• Sex-ratio: Because of the preference for boys, the sex-ratio of this generation is skewed. I believe it is around 120 males for 100 females as an average, but in some areas it could be more extreme. It is harder for guys to get married. They also face more competition in the workplace. Many thinkers believe it is unhealthy to a society to have a large population of young and single men, as this demographic is the most likely to be violent and full of unrest.
  • The Economy: China will definitely have an aging population in the near future. It will be tough to have these new, small generation of children supporting a large elderly generation. Healthcare costs will definitely be an issue. Also, with a smaller working population, I wonder if China will be able to keep up its miraculous economic growth.
  • Family: Isn't it kind of sad to think that after my generation, many families will not know of cousins, uncles, or aunts? Each family will be a single nuclear unit. Right now, though my cousins do not have siblings, at least have each other and they treat each other like sisters. But what about their children? Extended family is such an important part of the Chinese culture and tradition.

We don't know what China's population would look like without the one-child policy. Maybe it would have continued exploding like India's population. Maybe there would have been even more social problems, such as lack of basic resources, crowding in cities, destruction of the environment, and famines. Maybe China would have turned out like Japan, where fewer and fewer couples want children, and the population is actually shrinking. This possibility wouldn't be unlikely in the future, with the rise of China's middle class.

The Chinese government did have good intentions but I think the policy was implemented poorly. If it was incentive-based rather than founded on fear and penalty, the policy would have been much more acceptable in terms of human rights. However, what financial incentive would be enough to stop a couple from having another child to insure their security in the future? Without a doubt, it was a tough policy decision to make. The main choice mirrors many topics we are debating today: Is it okay to violate the rights of individuals in order to benefit society at large?

It's only been 32 years since the policy has been instated - only one generation of children has been without siblings. The population growth has not stopped because of the lasting effects of population momentum. It's too soon to tell what the lasting societal effects will be.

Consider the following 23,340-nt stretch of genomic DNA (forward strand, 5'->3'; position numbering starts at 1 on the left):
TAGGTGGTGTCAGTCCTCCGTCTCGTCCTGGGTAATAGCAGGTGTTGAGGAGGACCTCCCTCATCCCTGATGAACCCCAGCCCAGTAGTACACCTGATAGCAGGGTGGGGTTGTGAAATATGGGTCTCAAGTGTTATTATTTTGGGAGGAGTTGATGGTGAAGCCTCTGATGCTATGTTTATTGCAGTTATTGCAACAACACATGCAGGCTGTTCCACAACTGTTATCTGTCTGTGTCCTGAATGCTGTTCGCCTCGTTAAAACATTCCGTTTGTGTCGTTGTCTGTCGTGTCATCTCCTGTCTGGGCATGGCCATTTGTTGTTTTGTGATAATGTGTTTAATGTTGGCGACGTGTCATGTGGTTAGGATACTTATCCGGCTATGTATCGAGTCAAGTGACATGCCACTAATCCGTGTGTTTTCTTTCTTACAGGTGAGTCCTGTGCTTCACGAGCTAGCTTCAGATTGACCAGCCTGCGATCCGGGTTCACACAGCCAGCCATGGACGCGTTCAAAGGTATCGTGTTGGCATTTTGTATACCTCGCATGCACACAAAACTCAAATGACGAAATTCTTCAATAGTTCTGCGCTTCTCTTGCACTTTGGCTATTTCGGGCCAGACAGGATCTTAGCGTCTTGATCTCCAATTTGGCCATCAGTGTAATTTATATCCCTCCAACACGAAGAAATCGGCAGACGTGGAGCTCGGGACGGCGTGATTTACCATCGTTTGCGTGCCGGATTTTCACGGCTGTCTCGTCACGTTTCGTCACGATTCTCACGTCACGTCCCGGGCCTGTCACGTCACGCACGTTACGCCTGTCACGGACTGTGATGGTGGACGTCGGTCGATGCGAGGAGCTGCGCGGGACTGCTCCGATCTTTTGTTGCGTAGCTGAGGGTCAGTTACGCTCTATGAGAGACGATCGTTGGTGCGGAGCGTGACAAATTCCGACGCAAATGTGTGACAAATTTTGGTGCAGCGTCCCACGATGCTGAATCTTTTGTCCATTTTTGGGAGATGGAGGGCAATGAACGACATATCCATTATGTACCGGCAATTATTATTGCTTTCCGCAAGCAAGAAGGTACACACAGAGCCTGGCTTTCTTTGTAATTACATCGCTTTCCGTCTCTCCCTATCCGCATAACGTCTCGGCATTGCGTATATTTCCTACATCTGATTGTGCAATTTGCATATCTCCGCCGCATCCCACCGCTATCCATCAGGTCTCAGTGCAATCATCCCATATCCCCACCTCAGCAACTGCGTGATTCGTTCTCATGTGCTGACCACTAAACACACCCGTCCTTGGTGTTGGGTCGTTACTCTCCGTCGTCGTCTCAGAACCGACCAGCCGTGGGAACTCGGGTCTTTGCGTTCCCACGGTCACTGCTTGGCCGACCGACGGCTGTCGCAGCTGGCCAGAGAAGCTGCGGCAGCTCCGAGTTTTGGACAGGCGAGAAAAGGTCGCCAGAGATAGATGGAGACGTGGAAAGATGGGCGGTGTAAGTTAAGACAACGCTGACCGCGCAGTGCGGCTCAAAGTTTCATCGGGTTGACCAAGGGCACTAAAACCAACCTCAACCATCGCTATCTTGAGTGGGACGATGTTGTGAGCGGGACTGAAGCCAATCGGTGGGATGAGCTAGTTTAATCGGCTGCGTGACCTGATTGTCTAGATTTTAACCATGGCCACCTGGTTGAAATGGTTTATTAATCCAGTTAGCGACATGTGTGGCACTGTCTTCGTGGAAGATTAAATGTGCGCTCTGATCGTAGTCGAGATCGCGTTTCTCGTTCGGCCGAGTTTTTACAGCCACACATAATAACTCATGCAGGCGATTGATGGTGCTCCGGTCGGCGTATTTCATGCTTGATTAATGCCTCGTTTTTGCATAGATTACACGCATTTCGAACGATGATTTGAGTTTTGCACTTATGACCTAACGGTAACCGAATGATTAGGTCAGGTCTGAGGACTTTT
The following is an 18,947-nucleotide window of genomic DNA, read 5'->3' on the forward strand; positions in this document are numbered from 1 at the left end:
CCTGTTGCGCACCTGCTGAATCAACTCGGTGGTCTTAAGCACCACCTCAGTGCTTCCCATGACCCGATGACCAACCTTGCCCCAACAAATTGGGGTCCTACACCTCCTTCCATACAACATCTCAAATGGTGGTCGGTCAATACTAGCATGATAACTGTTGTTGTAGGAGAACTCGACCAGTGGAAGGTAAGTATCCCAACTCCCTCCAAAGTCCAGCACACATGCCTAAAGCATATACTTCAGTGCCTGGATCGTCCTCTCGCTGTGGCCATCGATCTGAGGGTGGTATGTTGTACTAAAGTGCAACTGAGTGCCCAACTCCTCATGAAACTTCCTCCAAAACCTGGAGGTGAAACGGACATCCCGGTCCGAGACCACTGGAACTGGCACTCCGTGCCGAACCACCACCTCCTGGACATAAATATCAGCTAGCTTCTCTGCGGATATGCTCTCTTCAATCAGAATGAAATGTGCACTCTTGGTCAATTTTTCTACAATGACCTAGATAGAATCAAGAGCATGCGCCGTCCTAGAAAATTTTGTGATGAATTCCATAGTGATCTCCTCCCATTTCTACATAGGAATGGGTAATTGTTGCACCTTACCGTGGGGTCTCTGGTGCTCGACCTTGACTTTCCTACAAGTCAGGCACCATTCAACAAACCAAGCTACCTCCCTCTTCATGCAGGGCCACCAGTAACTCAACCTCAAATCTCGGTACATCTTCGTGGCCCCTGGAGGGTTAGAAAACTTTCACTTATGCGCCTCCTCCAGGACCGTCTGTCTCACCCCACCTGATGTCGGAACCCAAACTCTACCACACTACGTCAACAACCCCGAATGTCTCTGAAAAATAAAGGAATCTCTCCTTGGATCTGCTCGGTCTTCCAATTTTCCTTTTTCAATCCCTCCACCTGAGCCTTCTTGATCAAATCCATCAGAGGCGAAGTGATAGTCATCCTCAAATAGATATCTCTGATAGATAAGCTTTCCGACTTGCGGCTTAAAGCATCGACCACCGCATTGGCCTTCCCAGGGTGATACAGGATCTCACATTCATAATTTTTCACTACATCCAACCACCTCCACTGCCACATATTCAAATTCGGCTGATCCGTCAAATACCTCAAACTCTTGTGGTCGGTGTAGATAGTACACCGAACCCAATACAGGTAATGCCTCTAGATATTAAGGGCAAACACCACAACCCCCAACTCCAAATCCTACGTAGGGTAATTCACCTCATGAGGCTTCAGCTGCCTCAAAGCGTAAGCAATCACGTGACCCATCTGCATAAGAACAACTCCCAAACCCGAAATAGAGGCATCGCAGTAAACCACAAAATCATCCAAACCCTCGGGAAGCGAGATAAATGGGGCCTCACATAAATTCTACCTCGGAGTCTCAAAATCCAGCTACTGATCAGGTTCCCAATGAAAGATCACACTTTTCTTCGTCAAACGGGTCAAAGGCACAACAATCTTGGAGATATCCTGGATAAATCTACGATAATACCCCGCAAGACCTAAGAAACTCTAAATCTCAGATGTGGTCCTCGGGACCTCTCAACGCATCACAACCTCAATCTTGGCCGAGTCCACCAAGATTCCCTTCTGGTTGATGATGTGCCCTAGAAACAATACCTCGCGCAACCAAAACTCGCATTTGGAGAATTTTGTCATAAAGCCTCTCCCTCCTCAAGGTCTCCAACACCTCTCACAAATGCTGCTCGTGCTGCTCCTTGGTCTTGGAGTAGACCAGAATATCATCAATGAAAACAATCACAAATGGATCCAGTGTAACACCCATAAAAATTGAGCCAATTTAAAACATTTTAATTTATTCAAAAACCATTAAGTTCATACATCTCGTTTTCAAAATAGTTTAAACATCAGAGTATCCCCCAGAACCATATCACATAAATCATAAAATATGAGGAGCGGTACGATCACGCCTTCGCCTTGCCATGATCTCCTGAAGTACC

What have you heard of the one-child-policy? What are your thoughts?


  1. This is actually really interesting. I have, of course, heard of the one-child policy, but It's great to get an idea of it from someone who gets to see it first hand.

    From a sustainability standpoint, we can of course see the sense in in implementing a one-child policy. But of course, it is morally difficult to accept and I, for one, believe it is unacceptable.

    However, the alternative could be just as abhorable, since overcrowding could bring about even worse conditions for children, which I think is just as, if not more terrible than a one-child policy. It's frustrating with issues like this where neither solution is acceptable. Who know what can be done?

  2. It definitely is hard to decide when you cannot predict what will happen. Sometimes no amount of statistics and models can predict how humans will act or react. I guess the policymakers get the worst deal - no matter what they chose, if something goes wrong they will be to blame for it.

  3. I think the problem can be broken into three parts:

    1. Limited Resources: A growing population that needs to secure more resources while maintaining for the long-run.

    2. Aging Population: A smaller number of youths providing for a growing number of elders.

    3. Family Life: The mixture of social engineering and family culture, which is probably the most complicated of the three.